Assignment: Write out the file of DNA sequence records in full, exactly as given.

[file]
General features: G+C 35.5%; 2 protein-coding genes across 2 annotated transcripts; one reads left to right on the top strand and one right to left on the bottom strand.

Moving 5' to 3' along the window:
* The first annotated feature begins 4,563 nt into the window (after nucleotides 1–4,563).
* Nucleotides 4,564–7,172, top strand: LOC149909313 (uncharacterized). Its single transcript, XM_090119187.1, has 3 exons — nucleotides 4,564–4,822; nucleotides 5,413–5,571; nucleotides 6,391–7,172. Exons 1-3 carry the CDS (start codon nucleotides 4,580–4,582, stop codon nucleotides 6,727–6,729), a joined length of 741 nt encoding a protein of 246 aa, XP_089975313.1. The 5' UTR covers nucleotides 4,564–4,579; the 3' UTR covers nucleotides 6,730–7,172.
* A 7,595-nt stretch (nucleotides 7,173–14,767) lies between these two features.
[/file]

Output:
General features: G+C 35.5%; 2 protein-coding genes across 2 annotated transcripts; one reads left to right on the top strand and one right to left on the bottom strand.

Moving 5' to 3' along the window:
* The first annotated feature begins 4,563 nt into the window (after nucleotides 1–4,563).
* Nucleotides 4,564–7,172, top strand: LOC149909313 (uncharacterized). Its single transcript, XM_090119187.1, has 3 exons — nucleotides 4,564–4,822; nucleotides 5,413–5,571; nucleotides 6,391–7,172. Exons 1-3 carry the CDS (start codon nucleotides 4,580–4,582, stop codon nucleotides 6,727–6,729), a joined length of 741 nt encoding a protein of 246 aa, XP_089975313.1. The 5' UTR covers nucleotides 4,564–4,579; the 3' UTR covers nucleotides 6,730–7,172.
* A 7,595-nt stretch (nucleotides 7,173–14,767) lies between these two features.